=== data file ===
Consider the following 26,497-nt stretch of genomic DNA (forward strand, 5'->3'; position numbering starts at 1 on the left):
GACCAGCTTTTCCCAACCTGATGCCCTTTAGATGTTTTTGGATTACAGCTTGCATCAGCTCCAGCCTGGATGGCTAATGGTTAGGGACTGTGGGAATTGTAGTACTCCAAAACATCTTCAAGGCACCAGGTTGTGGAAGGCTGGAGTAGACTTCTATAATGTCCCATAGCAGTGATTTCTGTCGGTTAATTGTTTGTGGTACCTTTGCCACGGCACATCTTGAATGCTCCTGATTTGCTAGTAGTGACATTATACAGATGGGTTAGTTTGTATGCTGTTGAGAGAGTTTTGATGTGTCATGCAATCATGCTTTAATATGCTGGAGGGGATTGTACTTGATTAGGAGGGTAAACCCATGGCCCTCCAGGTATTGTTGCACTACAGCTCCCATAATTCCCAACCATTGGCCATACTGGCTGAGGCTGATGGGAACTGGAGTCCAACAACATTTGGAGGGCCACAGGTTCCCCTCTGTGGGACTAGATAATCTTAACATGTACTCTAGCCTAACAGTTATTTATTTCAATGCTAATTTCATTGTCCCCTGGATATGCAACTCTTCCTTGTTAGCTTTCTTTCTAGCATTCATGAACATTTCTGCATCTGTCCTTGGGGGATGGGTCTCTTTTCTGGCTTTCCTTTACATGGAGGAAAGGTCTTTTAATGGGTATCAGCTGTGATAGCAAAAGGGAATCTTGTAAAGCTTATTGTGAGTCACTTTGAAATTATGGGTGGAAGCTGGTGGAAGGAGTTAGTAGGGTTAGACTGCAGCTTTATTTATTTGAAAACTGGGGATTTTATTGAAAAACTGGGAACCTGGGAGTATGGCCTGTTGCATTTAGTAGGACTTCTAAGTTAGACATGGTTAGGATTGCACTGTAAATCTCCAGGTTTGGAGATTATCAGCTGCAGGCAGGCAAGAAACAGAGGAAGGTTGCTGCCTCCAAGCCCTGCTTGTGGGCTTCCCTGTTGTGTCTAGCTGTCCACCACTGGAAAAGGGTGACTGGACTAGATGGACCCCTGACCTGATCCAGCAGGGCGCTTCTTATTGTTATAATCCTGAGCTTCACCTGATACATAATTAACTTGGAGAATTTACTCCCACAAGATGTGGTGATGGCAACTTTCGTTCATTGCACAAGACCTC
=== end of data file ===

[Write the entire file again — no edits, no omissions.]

Consider the following 26,497-nt stretch of genomic DNA (forward strand, 5'->3'; position numbering starts at 1 on the left):
GACCAGCTTTTCCCAACCTGATGCCCTTTAGATGTTTTTGGATTACAGCTTGCATCAGCTCCAGCCTGGATGGCTAATGGTTAGGGACTGTGGGAATTGTAGTACTCCAAAACATCTTCAAGGCACCAGGTTGTGGAAGGCTGGAGTAGACTTCTATAATGTCCCATAGCAGTGATTTCTGTCGGTTAATTGTTTGTGGTACCTTTGCCACGGCACATCTTGAATGCTCCTGATTTGCTAGTAGTGACATTATACAGATGGGTTAGTTTGTATGCTGTTGAGAGAGTTTTGATGTGTCATGCAATCATGCTTTAATATGCTGGAGGGGATTGTACTTGATTAGGAGGGTAAACCCATGGCCCTCCAGGTATTGTTGCACTACAGCTCCCATAATTCCCAACCATTGGCCATACTGGCTGAGGCTGATGGGAACTGGAGTCCAACAACATTTGGAGGGCCACAGGTTCCCCTCTGTGGGACTAGATAATCTTAACATGTACTCTAGCCTAACAGTTATTTATTTCAATGCTAATTTCATTGTCCCCTGGATATGCAACTCTTCCTTGTTAGCTTTCTTTCTAGCATTCATGAACATTTCTGCATCTGTCCTTGGGGGATGGGTCTCTTTTCTGGCTTTCCTTTACATGGAGGAAAGGTCTTTTAATGGGTATCAGCTGTGATAGCAAAAGGGAATCTTGTAAAGCTTATTGTGAGTCACTTTGAAATTATGGGTGGAAGCTGGTGGAAGGAGTTAGTAGGGTTAGACTGCAGCTTTATTTATTTGAAAACTGGGGATTTTATTGAAAAACTGGGAACCTGGGAGTATGGCCTGTTGCATTTAGTAGGACTTCTAAGTTAGACATGGTTAGGATTGCACTGTAAATCTCCAGGTTTGGAGATTATCAGCTGCAGGCAGGCAAGAAACAGAGGAAGGTTGCTGCCTCCAAGCCCTGCTTGTGGGCTTCCCTGTTGTGTCTAGCTGTCCACCACTGGAAAAGGGTGACTGGACTAGATGGACCCCTGACCTGATCCAGCAGGGCGCTTCTTATTGTTATAATCCTGAGCTTCACCTGATACATAATTAACTTGGAGAATTTACTCCCACAAGATGTGGTGATGGCAACTTTCGTTCATTGCACAAGACCTC